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This story appears in the Aug. 12, 2019, issue of Sports Illustrated. For more great storytelling and in-depth analysis, subscribe to the magazine—and get up to 94% off the cover price. Click here for more.

A pitcher is a catapult, at root a simple machine analogous to what the ancient Greeks invented to launch arrows or stones at the enemy. Its name survives from the Greek kata, or "downward," and pallo, "to hurl." The modern translation, as it relates to five-ounce spherical payloads, is "Koufax."

In function and form, no pitcher typified the engineering marvel of propelling a baseball like Sandy Koufax. He was the human version of Da Vinci's design of the perfect catapult. Whereas Leonardo conjured a leaf spring and a rope pulled taut around a drum to accumulate power, Koufax would raise both hands over his head, lift his right knee chest high, and pull the baseball down to the crick behind his bent back leg until his shoulders tilted as if aiming for the upper deck. Only then, maximally loaded, did he unloose hell on hitters.

One night last October, baseball's Leonardo sat serenely in the second row at Dodger Stadium, between the L.A. dugout and home plate, for Game 3 of the World Series. On the same mound that Koufax had mastered half a century before stood Walker Buehler, a 24-year-old rookie preparing to throw his 108th pitch in his 177th pro inning of the year. At bat was Boston's J.D. Martinez, the Hank Aaron Award winner as the American League's best hitter, and the second-best fastball hitter in baseball. The night air tingled with tension. The Dodgers led the highest-scoring team in baseball 1-0 in a matchup they had to win, having lost the first two games.

At 6'2" and 185 pounds, and with an attempt at a mustache that resembled a thinning patch of August lawn, Buehler evoked not a weapon but a high school senior, four-year student council officer, National Honor Society member with a 4.3 weighted GPA and 30 ACT, and aspiring political science major thinking of a career in politics—all of which Buehler was six years earlier at Henry Clay High in Lexington, Ky.

But then the art and science of human engineering began. Buehler raised both hands above his head, a change he made in his delivery as a junior at Vanderbilt after he read that almost all Hall of Fame pitchers did so. For the next few beats he looked just like Justin Verlander: body tucked tight as if off a high dive, front foot under the hamstring of the raised front leg before it kicked out as the arm pulled back and the shoulders tilted, as if aiming for the mezzanine.

This is how Papa showed him how to do it. He called his maternal grandfather Papa. Dave Walker was his first pitching coach, an engineering savant from the oil business in eastern Kentucky who had a knack for unpacking the way things worked, including Verlander. Papa grew up in Alba, Mich., as a Tigers fan. If he was going to teach his grandson how to throw, then the Detroit ace was going to be the template. The boy learned Verlander well.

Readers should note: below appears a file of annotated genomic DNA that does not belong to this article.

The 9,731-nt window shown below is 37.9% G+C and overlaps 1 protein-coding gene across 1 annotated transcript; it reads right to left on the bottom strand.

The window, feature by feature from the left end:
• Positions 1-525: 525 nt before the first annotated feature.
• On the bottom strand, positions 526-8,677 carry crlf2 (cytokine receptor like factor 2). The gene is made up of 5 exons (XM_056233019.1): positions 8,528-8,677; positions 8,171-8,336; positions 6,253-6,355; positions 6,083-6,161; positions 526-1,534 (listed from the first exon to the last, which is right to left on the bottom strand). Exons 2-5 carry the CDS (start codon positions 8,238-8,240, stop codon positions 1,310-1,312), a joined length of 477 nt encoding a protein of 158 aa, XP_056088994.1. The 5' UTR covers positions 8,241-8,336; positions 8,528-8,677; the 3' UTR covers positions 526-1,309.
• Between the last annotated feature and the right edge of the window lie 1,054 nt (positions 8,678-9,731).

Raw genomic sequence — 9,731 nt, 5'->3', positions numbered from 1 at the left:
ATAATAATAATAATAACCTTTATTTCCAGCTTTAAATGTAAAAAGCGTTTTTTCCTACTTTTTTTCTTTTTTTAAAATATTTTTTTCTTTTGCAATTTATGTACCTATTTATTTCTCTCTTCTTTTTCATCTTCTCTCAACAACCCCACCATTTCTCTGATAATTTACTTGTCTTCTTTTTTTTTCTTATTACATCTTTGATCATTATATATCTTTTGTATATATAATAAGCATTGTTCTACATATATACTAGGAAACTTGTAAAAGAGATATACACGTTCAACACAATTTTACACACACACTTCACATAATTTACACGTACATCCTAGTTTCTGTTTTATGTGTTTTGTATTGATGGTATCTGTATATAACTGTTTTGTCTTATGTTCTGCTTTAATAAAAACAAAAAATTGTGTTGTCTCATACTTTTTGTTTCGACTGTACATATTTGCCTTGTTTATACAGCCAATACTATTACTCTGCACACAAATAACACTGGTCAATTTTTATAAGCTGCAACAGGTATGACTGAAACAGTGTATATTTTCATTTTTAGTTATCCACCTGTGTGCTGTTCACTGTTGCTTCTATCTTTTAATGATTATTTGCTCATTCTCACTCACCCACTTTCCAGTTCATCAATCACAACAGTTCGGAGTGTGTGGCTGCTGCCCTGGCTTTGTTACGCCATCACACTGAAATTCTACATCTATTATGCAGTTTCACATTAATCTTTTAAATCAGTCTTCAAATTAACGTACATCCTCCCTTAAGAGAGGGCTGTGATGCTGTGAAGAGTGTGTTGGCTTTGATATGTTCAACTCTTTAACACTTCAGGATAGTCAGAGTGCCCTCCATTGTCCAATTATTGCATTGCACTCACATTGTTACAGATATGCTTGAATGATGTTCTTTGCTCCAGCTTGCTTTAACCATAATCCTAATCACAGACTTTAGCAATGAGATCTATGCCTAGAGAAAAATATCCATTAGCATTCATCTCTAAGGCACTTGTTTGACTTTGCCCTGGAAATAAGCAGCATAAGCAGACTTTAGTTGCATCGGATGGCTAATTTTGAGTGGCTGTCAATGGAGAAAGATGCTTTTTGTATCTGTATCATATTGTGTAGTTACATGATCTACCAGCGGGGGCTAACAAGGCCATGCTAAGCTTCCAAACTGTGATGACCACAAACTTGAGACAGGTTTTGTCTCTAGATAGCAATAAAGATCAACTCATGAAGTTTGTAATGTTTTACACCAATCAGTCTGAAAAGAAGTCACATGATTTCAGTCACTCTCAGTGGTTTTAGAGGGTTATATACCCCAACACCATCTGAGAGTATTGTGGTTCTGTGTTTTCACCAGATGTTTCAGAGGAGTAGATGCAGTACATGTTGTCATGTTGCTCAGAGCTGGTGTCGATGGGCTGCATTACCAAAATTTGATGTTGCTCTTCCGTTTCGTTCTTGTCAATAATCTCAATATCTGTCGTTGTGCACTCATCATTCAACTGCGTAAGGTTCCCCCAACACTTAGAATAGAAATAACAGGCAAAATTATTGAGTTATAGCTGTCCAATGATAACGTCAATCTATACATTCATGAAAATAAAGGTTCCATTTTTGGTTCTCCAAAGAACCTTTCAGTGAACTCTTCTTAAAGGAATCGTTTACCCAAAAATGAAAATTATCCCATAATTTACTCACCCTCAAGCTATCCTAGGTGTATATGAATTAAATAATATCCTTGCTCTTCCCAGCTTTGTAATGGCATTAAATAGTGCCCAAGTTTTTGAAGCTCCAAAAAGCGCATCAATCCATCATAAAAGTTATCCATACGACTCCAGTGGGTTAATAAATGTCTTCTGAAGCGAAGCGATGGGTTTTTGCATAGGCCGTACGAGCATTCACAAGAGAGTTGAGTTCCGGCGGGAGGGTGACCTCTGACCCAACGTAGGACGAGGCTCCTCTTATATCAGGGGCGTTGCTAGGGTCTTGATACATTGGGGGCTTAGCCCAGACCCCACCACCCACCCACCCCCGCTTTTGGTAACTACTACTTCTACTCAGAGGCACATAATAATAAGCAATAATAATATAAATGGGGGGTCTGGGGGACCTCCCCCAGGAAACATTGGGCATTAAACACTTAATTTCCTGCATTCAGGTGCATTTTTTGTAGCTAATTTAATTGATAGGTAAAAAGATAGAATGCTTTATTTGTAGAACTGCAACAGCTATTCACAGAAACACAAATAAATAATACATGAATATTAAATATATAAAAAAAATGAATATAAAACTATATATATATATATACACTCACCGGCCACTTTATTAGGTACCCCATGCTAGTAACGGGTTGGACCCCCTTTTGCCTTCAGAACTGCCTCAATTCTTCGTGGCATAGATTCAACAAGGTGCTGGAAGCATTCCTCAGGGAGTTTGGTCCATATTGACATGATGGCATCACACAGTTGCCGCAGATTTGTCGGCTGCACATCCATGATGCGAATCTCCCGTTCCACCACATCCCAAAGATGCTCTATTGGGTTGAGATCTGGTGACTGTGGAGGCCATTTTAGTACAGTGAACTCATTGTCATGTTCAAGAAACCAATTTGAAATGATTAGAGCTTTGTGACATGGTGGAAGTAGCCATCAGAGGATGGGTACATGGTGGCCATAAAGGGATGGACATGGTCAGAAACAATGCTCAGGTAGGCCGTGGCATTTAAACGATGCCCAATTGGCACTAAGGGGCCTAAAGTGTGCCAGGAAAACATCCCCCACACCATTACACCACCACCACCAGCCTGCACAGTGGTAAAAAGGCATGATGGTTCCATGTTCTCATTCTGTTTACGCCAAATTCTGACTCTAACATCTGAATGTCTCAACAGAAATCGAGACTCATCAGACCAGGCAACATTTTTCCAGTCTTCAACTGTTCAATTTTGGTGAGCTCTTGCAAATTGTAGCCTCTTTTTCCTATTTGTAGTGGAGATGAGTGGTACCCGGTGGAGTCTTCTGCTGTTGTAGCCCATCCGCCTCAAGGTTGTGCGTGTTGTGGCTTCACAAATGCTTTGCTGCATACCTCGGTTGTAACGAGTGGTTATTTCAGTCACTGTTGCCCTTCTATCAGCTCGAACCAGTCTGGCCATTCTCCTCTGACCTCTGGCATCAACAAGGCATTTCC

"Snake eyes!" Papa would call out to Walker while he was pitching. "Snake eyes!"

Papa said it so many times that to this day, Walker still hears Papa's voice. Snake eyes is the metaphor for the ideal position of the fingernails of his first two fingers in the fastball grip: "Having your fingers on top of the ball instead of out to the side," Buehler explains. "I spin the ball pretty well, not crazy but well enough, and I think that's where it came from. Him saying that forever definitely didn't hurt."

As Martinez waited, Buehler's body uncoiled with speed and power, his sinews and muscles firing like the bent wooden beams and twisted cords of gut and horsehair that powered the katapeltes thousands of years ago. Snake eyes sent the fastball spinning at 2,581 rpm—318 rpm above the MLB average—and at 98.2 mph. It was a fastball right down the middle, a pitch Martinez had missed for strike three only twice all year. This pitch—this moment—defined Buehler and what he can do with a baseball.

"Selfishly, I really like punching guys out," he says. "That's like my thing. That's what I enjoy doing. I like pitching. I like all of it.... But if I had to pick one thing I like best, I like punching guys out."

Martinez swung and missed. He dropped his head in defeat all the way back to the dugout.

Koufax blurted out, "Yeah!" and rose from his seat, applauding. Buehler gave one quick cold stare at Martinez, then threw both arms up, yelled, "Let's go!" and broke out an I-own-the-joint strut back to the dugout as if walking out of a saloon in an old Western. There, Clayton Kershaw, heir to Koufax in the panoply of great Dodgers power pitchers, threw his arms around his own heir.

This was the last pitch of 2018 for Buehler and the first pitch of the rest of his career. He struck out seven Red Sox over seven innings. He allowed two hits and no walks. There have been 1,330 starts in World Series history. Only twice did a pitcher allow no more than two base runners, with no walks and at least seven strikeouts. The other was Don Larsen in his 1956 perfect game.


After Buehler's 2018 workload, the Dodgers ramped him up slowly in spring training, a conservative approach that contributed to his 5.22 ERA through the end of April. But as he regained full arm strength, Buehler has established himself as a master craftsman with a historic combination of power and command.

"I'm just now starting to feel good and get dialed in," Buehler said last month. "One of the biggest keys I pay attention to is throwing first-pitch strikes. When you do that, you control the count and you pitch deep into games. That's what I want to do every time."